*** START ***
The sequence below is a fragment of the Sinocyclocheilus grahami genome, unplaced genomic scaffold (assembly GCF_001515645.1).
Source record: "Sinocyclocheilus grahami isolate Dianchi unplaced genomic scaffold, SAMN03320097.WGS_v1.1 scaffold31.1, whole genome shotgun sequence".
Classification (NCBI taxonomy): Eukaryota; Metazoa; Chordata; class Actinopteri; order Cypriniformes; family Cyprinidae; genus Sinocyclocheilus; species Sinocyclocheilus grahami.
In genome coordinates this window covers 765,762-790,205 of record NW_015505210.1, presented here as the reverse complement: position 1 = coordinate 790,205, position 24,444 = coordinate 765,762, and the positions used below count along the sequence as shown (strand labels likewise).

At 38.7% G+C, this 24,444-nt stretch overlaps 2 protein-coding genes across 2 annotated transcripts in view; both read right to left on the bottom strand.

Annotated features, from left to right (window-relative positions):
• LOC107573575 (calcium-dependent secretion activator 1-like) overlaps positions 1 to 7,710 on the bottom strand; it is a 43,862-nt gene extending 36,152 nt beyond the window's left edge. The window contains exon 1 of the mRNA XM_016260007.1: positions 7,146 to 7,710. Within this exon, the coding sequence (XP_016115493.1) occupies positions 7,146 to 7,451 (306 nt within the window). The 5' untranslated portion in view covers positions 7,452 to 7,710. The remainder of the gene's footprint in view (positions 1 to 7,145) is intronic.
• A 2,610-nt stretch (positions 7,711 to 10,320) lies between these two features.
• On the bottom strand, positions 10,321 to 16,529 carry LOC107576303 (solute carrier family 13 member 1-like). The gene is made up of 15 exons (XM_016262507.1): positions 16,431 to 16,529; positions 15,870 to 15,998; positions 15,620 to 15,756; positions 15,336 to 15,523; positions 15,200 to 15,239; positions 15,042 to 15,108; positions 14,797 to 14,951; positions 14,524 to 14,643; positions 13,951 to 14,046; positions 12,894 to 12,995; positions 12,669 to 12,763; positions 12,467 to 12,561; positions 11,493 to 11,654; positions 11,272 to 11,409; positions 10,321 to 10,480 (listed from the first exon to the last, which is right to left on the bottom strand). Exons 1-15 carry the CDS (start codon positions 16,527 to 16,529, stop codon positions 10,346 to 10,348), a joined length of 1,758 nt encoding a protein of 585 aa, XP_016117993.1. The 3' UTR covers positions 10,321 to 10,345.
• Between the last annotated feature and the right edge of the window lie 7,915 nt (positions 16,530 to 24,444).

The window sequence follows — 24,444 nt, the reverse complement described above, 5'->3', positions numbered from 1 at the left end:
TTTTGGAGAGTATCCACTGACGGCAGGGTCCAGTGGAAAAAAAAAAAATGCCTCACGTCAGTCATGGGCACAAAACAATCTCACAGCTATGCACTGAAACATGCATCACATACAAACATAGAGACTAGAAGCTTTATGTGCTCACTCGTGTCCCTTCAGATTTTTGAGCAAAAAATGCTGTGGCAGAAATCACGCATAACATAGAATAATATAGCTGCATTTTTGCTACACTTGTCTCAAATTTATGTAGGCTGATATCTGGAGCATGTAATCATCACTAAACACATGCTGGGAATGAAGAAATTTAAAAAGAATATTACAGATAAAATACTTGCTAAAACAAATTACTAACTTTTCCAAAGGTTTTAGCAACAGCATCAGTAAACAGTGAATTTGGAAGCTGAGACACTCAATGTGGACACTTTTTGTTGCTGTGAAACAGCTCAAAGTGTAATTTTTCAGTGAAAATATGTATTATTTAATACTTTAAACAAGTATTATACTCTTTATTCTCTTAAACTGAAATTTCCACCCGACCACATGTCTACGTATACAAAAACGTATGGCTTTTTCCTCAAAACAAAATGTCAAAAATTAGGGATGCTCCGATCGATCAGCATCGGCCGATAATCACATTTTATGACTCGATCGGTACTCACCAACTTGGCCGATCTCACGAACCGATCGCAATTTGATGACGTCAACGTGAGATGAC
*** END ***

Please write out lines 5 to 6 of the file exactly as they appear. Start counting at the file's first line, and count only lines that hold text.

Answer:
At 38.7% G+C, this 24,444-nt stretch overlaps 2 protein-coding genes across 2 annotated transcripts in view; both read right to left on the bottom strand.

Annotated features, from left to right (window-relative positions):